That one was also a rather large intrusion of claimants to the corpse. They had to have two separate funerals for my dad: one in southern Louisiana, where he died; another in northern Alabama, where he was raised. I skipped the first one because of the many claimants I would not have known. Besides, I had what they call a “complicated” relationship with my father, a deep and abiding love which was made white hot by long-standing patricidal notions borne of deep-seated philosophical disagreements, which were, at his death, which was sudden, then peppered with anger and guilt, as one would be when one hates how one was raised. I was a pastor’s kid. My dad was a Lutheran pastor. His many surviving brothers and sisters and their families and extended families, along with his childhood friends, were jammed into the Lutheran church in Hanceville, Alabama, where his mother was baptized by a Lutheran pastor from Milwaukee sometime in the 1940s, along with five of her children, including my father, who was five years old at the time. She was an American Indian. It was the Lutheran pastor from Milwaukee who broke down that racial barrier.

His corpse was in the narthex (the common area before you go into the sanctuary (the main room of the church where all the pews are)), a week old already, having sat in refrigeration during a particularly warm August, having been transported within the mysteries of the mortuary crafts from Louisiana to Alabama. We greeted family and friends, and they were seated. As it was, I had not seen the corpse, and I requested to see him with my sisters and mother. The mortician turned the appropriate latches, raised the lid, and there was my father, laid out in sacramental splendor, to be buried in his priestly garments, including a golden chasuble. When I reacted, every head in the sanctuary snapped back to stare. My mother comforted me. Peter was a pastor’s kid, too.

There is an expectation–at least, there was an expectation for a pastor’s kid, especially the pastor’s son, placing him on one of the two paths he can go by. He can either adopt a Pharisee’s mien, the faultless son of the Most High Pastor, who himself is the representative of the Son of God, and can make no error, neither his sons and daughters–a Pharisee’s mien, I say: a hard, cold, exacting, cruelty expected of a sniveling wretch who cloaks himself in an expertise of religiosity. Or he can unleash his anger in a destructive lifestyle, usually in a hedonism akin to that exhibited by the wonderful Sam Kinison. In either case, his identity is not his identity, but that of someone else. To craft an identity is exceedingly difficult, and much discouraged, both by Father and by his disciples.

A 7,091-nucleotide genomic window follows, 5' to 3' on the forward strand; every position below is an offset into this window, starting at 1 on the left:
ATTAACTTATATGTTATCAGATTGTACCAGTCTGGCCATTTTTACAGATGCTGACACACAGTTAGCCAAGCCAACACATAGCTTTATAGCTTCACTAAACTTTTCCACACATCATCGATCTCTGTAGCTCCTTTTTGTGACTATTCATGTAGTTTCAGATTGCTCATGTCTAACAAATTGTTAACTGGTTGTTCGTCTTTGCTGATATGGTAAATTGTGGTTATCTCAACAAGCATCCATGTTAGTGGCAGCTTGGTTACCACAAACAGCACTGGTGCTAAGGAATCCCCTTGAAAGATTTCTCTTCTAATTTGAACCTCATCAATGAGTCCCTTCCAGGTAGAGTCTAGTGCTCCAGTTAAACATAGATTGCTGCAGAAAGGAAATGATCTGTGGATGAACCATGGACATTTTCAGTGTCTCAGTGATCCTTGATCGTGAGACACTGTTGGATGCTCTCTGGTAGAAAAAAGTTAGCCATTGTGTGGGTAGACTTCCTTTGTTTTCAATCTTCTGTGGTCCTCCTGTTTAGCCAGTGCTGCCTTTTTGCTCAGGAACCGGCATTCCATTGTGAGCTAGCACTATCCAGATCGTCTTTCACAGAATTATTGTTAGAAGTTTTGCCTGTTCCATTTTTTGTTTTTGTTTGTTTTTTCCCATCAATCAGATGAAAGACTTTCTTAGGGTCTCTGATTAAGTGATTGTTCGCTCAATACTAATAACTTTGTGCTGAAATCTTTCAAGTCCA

It can be done, though, if he can navigate that Scylla and Charybdis. Indeed, forgiveness has been known to prevail upon those pastors’ kids who wreck their ships, and they can set sail again. I think Peter and I managed to escape, a pair of Odysseuses in our own right, but not without paying a heavy emotional toll. The tax is high, my friends, for those of us who wish to live free of those peculiar expectations. And, thus impoverished, Peter and I leaned on each other. We developed a shorthand with each other, much as twins do, and we leaned on each other.

Another lonely claimant was there, whose name escapes me. He was flown in from Ghana, where Peter served as a missionary over the course of over 20 years, both formally, and then later on as an emotional supporter of the burgeoning Lutheran Church in Ghana and throughout that stretch of Africa. That is to say, this second lonely claimant was another who had Peter as a close friend and confidant for over two decades, beginning together as young men with babies, enduring the travails of this ephemeral career in the visible futility of the Christian Faith, ending with teen-aged young-adult progeny. Ah! Death! You sting us! Where is your sting?

The funeral was horrible. It was just horrible. Peter wrote it. He wrote the structure of the service, picked the readings to be read, picked the hymns to be sung. Structure? There was no structure. It was a vile Sacramentarian Baptist service with Lutheran trappings. There was no Kyrie, no proclamation of the gifts of the sacrament of baptism, no declaration of the resurrection of the body because there was no Apostles’ Creed, only that godawful John 11, gaping before me like the grave itself. And he had me read it. He did it on purpose. He did the whole despicable thing on purpose because he knew I was the only son-of-a-bitch in that building who would weep while the confrontation of that text was being laid out before us. Do you understand me? He laid out a structure-free funeral service, departing from every form and norm known to our tradition in order that he might have my weakness for reading that particular text in public actually highlight that thing around which his hope revolved.

It’s not the part where Jesus weeps that gets me, nor the many indications of the upwelling of utter despair expressed by a despondent people. Those are, indeed, difficult to read, but where my throat constricts, where my chest heaves, where my mouth clamps into a quivering vise, is the question. “Whoever believes in me, though he die, yet shall he live, and everyone who lives and believes in me shall never die. Do you believe this?” At this comes the existential pause, where you stare into the abyss, and it stares back, tearing at your guts, shouting, “WHAT A LOAD OF STUFF AND NONSENSE! RUBBISH! THERE’S NOTHING HERE! DO YOU HEAR ME? NOTHING!”

Do you believe this? Peter’s corpse is within arm’s length. What an asshole. Truly, he was a brother. Peter Kelm, 1972-2017, RIP.